AG: I can't really tell. I think it goes both ways. Sometimes I'm going to get an idea from the photo itself, sometimes I have to look for a photo to fit the image in my head. Some collages take me hours to put together, especially when they're very minimalistic, because the photo is a base I can only modify to a certain extent. I pretty much only do those collages for myself, never really for commission work. It's my personal treat to my brain.

TLS: You do a lot of illustrations for band posters – what music are you listening to right now?

AG: I've always loved music and I can't play anything, so making posters is my way of getting involved. I go through phases of bands I like, but msot of the time I listen to garage punk, folk punk, psych and that type of thing. A bit of electronic music, too. I like when people sing kind of out of key, like Beat Happening. I've been listening to a lot of Total Slacker and Hell Shovel (I like their project with Acid Baby Jesus called Voyager 8). Just heard Lorde too; she's pretty good, but I can't tell if I'm going to start hating her in a few months.

TLS: Is the sarcastic girl at the computer saying the hilariously real quips you?
AG: Hahaha, yes. I work at home and sometimes I think about something and I really want to tell someone, but there's no one around, so I just draw it and put it on my blog. I think you go slightly crazy when you work by yourself all the time; drawing it helps.

TLS: The captions you include in a lot of your drawings are often really dark but in a hilarious, sarcastic way, because they're probably thoughts most human beings have daily. Is this your way of getting it all out or do the captions just come natural?

AG: It depends on a lot of things. A lot of the captions come from songs I'm listening to, but most of the time, it just comes naturally and it's kind of concerning, if you think about it, because most of the them are a bit too dark. When I made my Deer/Too Bad poster, it was already a painful image and I made it worse with that sarcastic TOO BAD. Everyone went "but whyyy?" I don't know. Why not?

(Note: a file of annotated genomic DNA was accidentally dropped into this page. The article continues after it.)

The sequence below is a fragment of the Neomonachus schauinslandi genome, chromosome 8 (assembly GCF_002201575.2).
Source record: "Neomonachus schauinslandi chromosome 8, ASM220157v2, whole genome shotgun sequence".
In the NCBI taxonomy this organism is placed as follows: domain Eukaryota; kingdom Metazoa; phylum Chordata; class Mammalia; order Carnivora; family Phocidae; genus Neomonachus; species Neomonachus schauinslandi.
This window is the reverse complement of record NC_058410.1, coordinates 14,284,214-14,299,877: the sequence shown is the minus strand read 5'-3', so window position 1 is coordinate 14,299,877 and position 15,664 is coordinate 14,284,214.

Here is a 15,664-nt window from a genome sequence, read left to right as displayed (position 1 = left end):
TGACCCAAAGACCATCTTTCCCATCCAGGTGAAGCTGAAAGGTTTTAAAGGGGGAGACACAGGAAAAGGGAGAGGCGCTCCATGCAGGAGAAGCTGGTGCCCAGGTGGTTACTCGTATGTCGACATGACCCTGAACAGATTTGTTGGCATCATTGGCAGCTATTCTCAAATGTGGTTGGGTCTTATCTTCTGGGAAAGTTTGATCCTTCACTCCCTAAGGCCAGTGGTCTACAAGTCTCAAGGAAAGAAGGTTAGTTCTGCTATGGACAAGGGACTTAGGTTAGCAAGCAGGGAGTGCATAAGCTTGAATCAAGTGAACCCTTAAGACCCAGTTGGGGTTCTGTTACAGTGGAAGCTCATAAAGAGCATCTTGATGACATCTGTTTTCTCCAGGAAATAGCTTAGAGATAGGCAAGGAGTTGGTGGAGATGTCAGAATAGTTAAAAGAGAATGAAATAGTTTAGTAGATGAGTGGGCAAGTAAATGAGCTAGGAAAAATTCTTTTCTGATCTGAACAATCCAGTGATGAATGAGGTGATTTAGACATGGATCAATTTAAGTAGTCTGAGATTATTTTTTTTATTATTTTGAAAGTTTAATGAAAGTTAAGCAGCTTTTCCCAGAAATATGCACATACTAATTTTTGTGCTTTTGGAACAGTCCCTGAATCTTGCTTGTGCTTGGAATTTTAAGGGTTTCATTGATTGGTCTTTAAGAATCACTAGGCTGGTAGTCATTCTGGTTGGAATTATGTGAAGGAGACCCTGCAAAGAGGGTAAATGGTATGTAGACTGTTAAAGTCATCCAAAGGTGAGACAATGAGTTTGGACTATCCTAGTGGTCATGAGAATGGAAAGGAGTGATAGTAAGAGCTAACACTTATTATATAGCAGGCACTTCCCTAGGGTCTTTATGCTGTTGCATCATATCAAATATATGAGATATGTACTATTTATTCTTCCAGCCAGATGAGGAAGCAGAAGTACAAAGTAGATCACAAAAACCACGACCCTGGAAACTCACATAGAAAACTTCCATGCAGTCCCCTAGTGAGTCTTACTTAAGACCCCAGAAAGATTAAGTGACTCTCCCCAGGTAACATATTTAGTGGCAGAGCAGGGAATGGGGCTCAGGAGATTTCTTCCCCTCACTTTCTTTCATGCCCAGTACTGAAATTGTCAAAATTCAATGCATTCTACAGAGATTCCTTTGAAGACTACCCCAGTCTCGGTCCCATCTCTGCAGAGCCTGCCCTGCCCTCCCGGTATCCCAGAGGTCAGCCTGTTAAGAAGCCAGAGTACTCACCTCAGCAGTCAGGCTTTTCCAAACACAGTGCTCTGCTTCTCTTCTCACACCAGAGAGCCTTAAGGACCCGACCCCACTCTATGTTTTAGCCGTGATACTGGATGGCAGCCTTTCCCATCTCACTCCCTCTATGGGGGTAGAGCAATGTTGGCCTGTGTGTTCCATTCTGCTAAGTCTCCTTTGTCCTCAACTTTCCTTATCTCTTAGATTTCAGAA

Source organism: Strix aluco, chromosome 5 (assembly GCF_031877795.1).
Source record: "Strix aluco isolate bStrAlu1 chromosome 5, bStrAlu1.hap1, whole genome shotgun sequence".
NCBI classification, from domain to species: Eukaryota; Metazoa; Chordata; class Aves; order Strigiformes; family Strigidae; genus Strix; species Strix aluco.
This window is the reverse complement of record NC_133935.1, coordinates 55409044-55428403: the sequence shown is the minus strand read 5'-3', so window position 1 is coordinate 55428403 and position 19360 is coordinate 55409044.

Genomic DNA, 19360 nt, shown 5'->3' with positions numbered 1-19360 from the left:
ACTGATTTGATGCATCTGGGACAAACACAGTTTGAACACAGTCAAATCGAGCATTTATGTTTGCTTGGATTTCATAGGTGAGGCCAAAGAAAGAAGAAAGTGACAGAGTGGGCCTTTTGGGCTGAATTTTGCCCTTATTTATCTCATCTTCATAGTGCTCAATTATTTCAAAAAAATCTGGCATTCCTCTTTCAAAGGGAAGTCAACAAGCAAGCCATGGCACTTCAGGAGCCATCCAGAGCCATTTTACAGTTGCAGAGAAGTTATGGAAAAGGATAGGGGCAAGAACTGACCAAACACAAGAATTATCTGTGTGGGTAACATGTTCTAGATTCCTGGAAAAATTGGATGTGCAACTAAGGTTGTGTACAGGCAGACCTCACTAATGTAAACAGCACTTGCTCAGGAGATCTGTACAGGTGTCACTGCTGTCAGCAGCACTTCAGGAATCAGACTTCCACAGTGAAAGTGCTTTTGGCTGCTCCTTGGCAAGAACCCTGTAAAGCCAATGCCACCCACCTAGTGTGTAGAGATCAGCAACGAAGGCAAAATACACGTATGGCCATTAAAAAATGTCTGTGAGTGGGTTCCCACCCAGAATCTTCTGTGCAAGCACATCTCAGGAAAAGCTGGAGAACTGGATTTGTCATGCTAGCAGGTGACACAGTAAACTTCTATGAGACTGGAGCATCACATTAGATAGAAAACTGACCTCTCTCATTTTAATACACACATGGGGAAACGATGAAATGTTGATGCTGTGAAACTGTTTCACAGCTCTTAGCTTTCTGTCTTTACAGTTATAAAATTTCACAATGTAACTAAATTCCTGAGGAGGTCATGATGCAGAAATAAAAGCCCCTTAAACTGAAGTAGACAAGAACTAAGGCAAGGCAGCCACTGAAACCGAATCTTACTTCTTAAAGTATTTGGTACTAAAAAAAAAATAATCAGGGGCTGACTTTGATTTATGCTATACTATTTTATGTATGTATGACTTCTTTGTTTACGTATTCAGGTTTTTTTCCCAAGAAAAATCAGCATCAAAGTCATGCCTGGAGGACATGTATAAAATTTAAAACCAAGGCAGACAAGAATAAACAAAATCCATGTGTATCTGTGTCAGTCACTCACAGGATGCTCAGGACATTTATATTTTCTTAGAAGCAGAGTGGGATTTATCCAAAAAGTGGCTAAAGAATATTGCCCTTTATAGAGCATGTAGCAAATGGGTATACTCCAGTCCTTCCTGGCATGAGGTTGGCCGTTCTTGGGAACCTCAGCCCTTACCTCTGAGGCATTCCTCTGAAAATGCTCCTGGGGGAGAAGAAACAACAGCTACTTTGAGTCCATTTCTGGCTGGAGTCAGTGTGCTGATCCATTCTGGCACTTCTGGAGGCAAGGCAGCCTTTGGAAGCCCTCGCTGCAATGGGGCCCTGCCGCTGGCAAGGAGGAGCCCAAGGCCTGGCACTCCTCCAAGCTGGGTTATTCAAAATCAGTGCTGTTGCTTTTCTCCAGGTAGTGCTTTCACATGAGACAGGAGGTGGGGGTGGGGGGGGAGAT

TLS: Your embroidery for shoes surrounding the SXSW festival were really awesome – how did you get involved in that? Did you get to go to SXSW and if so, what was your favorite memory?

AG: My friend Mason, who's a really awesome artist from Austin that has been working with Converse at SXSW for a few years, recommended me for the custom shop, and they were very interested by the embroidery because no one really does that. I mean, I feel like it's starting to be a little bit more of a thing now, with the comeback of the DIY culture, but it's still a lot of effort to just pick up and start embroidering. I went to see a lot of things during the festival. I think one of the best hsows I saw was Thee Oh Sees randomly playing on top of a building downtown. I just got a call from a friend at the last minute too - nobody knew they were playing.

TLS: If you could have one lady in all of history, dead or alive, sit for a portrait, who would you pick?

AG: I first thought of Simone de Beauvoir, just because I would have loved to meet her. She seemed to be very impressive, not only by her work, but her whole person. I probably would lose my ability to speak, though, or something like that, and look like a total dumbass.

But then I thought of Frida Kahlo, because I'm very inspired by her work; she was very interesting physically, and it's always kind of weird to draw another artist. I just wen to her house in Coyoacan in Mexico, and it was very moving to see all her things and imagine her life there. I wish I could have met her.

Check out Anna's site, "Wanda Loves You" here.

Written by Molly Morris